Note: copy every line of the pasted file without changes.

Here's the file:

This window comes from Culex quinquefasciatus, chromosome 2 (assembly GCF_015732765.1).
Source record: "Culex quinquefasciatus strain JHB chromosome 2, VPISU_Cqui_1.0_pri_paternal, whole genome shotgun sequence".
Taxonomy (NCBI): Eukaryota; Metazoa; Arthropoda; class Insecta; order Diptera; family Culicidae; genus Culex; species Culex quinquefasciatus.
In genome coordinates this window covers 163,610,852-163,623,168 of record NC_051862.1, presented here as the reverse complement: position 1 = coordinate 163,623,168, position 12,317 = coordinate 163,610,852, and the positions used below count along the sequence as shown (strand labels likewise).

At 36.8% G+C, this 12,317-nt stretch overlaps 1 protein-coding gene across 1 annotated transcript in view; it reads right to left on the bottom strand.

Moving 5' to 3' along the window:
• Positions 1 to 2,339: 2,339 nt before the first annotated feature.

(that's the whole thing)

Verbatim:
This window comes from Culex quinquefasciatus, chromosome 2 (assembly GCF_015732765.1).
Source record: "Culex quinquefasciatus strain JHB chromosome 2, VPISU_Cqui_1.0_pri_paternal, whole genome shotgun sequence".
Taxonomy (NCBI): Eukaryota; Metazoa; Arthropoda; class Insecta; order Diptera; family Culicidae; genus Culex; species Culex quinquefasciatus.
In genome coordinates this window covers 163,610,852-163,623,168 of record NC_051862.1, presented here as the reverse complement: position 1 = coordinate 163,623,168, position 12,317 = coordinate 163,610,852, and the positions used below count along the sequence as shown (strand labels likewise).

At 36.8% G+C, this 12,317-nt stretch overlaps 1 protein-coding gene across 1 annotated transcript in view; it reads right to left on the bottom strand.

Moving 5' to 3' along the window:
• Positions 1 to 2,339: 2,339 nt before the first annotated feature.